*If anyone doubts this, read up on the concept of "original sin", the Biblical story of Onan, many statements in the New Testament, or much else that can be found with a simple search.

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    “It's really only that last sort (and only some of them) that have problems with contraception, and (as has been pointed out in another answer) that's because they consider sex, and especially sex outside of marriage, to be sinful*” While they do believe sex outside of marriage is sinful, nobody believes that all sex is sinful. Jul 4 at 21:43
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    @Ekadh Singh: I have to disagree. Even leaving out fringe groups like the Shakers, a lot of the more fundamentalist sort of Christians seem to think that it's always sinful, but within marriage it's a necessary sin. Thus the idea that all people are inherently sinful, and need to have their sins forgiven. Again, read up on "original sin": en.wikipedia.org/wiki/Original_sin (Something similar might be true of some other religions, but I lack sufficient personal experience to say.)
    – jamesqf
    Jul 5 at 3:17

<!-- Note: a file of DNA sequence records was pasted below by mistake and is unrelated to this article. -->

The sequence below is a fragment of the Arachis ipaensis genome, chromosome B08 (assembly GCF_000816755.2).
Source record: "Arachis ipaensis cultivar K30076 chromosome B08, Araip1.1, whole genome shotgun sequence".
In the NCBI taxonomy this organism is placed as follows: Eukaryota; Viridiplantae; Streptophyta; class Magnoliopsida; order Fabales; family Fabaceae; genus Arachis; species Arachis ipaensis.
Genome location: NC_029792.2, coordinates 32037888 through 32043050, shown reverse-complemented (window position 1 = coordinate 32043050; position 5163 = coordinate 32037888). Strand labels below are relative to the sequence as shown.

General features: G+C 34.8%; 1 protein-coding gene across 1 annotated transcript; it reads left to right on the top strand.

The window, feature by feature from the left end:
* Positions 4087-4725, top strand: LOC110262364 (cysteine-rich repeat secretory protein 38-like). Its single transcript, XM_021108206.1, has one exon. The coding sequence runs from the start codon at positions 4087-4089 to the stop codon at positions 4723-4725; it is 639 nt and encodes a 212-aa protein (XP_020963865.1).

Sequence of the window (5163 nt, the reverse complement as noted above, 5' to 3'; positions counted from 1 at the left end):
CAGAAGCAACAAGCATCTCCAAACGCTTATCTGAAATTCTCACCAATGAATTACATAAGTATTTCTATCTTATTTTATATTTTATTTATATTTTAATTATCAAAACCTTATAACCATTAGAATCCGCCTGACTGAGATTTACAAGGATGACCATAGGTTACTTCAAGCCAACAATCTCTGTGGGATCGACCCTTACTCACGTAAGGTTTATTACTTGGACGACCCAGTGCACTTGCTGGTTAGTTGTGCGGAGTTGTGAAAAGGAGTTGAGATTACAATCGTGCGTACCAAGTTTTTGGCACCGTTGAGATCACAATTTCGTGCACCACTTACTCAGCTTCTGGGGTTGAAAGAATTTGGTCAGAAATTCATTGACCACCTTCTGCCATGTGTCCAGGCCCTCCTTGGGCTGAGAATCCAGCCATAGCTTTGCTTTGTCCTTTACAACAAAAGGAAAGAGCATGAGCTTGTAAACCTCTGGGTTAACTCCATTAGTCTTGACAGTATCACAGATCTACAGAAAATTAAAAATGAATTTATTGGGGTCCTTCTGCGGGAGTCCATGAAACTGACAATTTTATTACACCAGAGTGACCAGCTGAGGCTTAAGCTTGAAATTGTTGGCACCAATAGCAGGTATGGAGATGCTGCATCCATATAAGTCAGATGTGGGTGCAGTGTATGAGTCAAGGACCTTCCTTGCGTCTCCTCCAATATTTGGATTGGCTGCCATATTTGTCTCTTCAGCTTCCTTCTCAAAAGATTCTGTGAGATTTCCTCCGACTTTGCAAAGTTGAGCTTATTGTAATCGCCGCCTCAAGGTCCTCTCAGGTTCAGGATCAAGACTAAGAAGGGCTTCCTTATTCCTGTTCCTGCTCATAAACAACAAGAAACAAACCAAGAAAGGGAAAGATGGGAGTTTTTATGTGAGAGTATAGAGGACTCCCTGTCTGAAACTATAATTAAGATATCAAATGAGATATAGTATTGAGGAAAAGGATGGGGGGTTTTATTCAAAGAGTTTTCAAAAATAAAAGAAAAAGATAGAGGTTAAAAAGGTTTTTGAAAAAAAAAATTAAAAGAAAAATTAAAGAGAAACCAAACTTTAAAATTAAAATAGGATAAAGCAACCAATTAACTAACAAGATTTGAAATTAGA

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There are a number of different reasons:

  • they consider them equal to abortions (eg because they prevent implantation of a fertilized egg; and/or because they are widely misinformed on how various contraceptives work).
  • they see them as violating the commandment to be fruitful and multiply. While one might see that as a personal preference, Christians tend to impose their morality onto others.
  • historically, the pill was seen as giving women sexual agency which clashes with conservative ideas of what a womans place in the world is (in the kitchen, subservient to her husband).
  • they consider them immoral as they lead to 'sinful lifestyles' (premarital sex, changing sexual partners, etc). In the end, control of contraceptives is most often about control of what consenting adults do in the privacy of their own home (with women being disproportionately targeted).
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    This answer is contradicted by reality. Polls say "just 4% of all U.S. adults – think contraception is immoral.". Prove your point with facts.
    – user4012
    Jul 1 at 18:19